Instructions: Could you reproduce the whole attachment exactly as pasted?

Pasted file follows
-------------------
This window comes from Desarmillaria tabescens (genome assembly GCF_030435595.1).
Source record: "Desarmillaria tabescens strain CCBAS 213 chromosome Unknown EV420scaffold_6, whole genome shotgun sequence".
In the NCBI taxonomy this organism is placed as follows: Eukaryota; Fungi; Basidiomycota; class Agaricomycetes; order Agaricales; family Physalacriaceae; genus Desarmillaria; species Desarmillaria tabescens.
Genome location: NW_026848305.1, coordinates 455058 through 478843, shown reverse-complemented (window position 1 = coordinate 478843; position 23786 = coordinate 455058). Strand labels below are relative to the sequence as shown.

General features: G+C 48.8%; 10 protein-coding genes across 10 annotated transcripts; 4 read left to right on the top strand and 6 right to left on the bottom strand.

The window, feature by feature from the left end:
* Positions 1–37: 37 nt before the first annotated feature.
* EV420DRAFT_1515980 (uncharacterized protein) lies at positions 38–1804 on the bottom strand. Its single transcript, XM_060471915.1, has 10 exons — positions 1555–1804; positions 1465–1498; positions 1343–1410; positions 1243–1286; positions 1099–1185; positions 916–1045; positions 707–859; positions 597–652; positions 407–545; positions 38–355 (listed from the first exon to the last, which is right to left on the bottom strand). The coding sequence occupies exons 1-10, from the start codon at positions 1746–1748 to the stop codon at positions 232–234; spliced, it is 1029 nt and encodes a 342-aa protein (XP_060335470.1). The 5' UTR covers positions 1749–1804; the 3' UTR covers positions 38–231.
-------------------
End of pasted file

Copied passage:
This window comes from Desarmillaria tabescens (genome assembly GCF_030435595.1).
Source record: "Desarmillaria tabescens strain CCBAS 213 chromosome Unknown EV420scaffold_6, whole genome shotgun sequence".
In the NCBI taxonomy this organism is placed as follows: Eukaryota; Fungi; Basidiomycota; class Agaricomycetes; order Agaricales; family Physalacriaceae; genus Desarmillaria; species Desarmillaria tabescens.
Genome location: NW_026848305.1, coordinates 455058 through 478843, shown reverse-complemented (window position 1 = coordinate 478843; position 23786 = coordinate 455058). Strand labels below are relative to the sequence as shown.

General features: G+C 48.8%; 10 protein-coding genes across 10 annotated transcripts; 4 read left to right on the top strand and 6 right to left on the bottom strand.

The window, feature by feature from the left end:
* Positions 1–37: 37 nt before the first annotated feature.
* EV420DRAFT_1515980 (uncharacterized protein) lies at positions 38–1804 on the bottom strand. Its single transcript, XM_060471915.1, has 10 exons — positions 1555–1804; positions 1465–1498; positions 1343–1410; positions 1243–1286; positions 1099–1185; positions 916–1045; positions 707–859; positions 597–652; positions 407–545; positions 38–355 (listed from the first exon to the last, which is right to left on the bottom strand). The coding sequence occupies exons 1-10, from the start codon at positions 1746–1748 to the stop codon at positions 232–234; spliced, it is 1029 nt and encodes a 342-aa protein (XP_060335470.1). The 5' UTR covers positions 1749–1804; the 3' UTR covers positions 38–231.